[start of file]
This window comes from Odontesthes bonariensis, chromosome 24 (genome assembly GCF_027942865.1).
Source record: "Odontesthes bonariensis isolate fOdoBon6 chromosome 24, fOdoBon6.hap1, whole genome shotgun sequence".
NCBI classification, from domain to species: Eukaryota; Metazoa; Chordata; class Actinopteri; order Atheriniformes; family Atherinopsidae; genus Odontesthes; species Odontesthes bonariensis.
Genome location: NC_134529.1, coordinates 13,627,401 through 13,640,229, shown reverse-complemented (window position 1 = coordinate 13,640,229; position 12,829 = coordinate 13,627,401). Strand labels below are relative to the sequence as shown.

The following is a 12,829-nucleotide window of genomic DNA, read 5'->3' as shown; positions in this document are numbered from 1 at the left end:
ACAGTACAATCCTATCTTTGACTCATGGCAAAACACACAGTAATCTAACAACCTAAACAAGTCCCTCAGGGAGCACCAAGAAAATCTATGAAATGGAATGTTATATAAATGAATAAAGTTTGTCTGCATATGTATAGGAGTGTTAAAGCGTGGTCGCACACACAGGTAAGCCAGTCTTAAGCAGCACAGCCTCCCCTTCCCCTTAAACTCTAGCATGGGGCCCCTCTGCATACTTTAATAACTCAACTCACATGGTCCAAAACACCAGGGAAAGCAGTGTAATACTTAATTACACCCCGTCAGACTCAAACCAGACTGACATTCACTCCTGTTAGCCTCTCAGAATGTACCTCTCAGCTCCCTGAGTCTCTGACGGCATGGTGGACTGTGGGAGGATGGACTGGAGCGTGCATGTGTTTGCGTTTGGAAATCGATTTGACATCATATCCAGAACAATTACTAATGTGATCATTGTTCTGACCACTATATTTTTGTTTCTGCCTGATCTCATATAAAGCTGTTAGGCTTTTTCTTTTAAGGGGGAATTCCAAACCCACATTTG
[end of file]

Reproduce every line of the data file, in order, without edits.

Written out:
This window comes from Odontesthes bonariensis, chromosome 24 (genome assembly GCF_027942865.1).
Source record: "Odontesthes bonariensis isolate fOdoBon6 chromosome 24, fOdoBon6.hap1, whole genome shotgun sequence".
NCBI classification, from domain to species: Eukaryota; Metazoa; Chordata; class Actinopteri; order Atheriniformes; family Atherinopsidae; genus Odontesthes; species Odontesthes bonariensis.
Genome location: NC_134529.1, coordinates 13,627,401 through 13,640,229, shown reverse-complemented (window position 1 = coordinate 13,640,229; position 12,829 = coordinate 13,627,401). Strand labels below are relative to the sequence as shown.

The following is a 12,829-nucleotide window of genomic DNA, read 5'->3' as shown; positions in this document are numbered from 1 at the left end:
ACAGTACAATCCTATCTTTGACTCATGGCAAAACACACAGTAATCTAACAACCTAAACAAGTCCCTCAGGGAGCACCAAGAAAATCTATGAAATGGAATGTTATATAAATGAATAAAGTTTGTCTGCATATGTATAGGAGTGTTAAAGCGTGGTCGCACACACAGGTAAGCCAGTCTTAAGCAGCACAGCCTCCCCTTCCCCTTAAACTCTAGCATGGGGCCCCTCTGCATACTTTAATAACTCAACTCACATGGTCCAAAACACCAGGGAAAGCAGTGTAATACTTAATTACACCCCGTCAGACTCAAACCAGACTGACATTCACTCCTGTTAGCCTCTCAGAATGTACCTCTCAGCTCCCTGAGTCTCTGACGGCATGGTGGACTGTGGGAGGATGGACTGGAGCGTGCATGTGTTTGCGTTTGGAAATCGATTTGACATCATATCCAGAACAATTACTAATGTGATCATTGTTCTGACCACTATATTTTTGTTTCTGCCTGATCTCATATAAAGCTGTTAGGCTTTTTCTTTTAAGGGGGAATTCCAAACCCACATTTG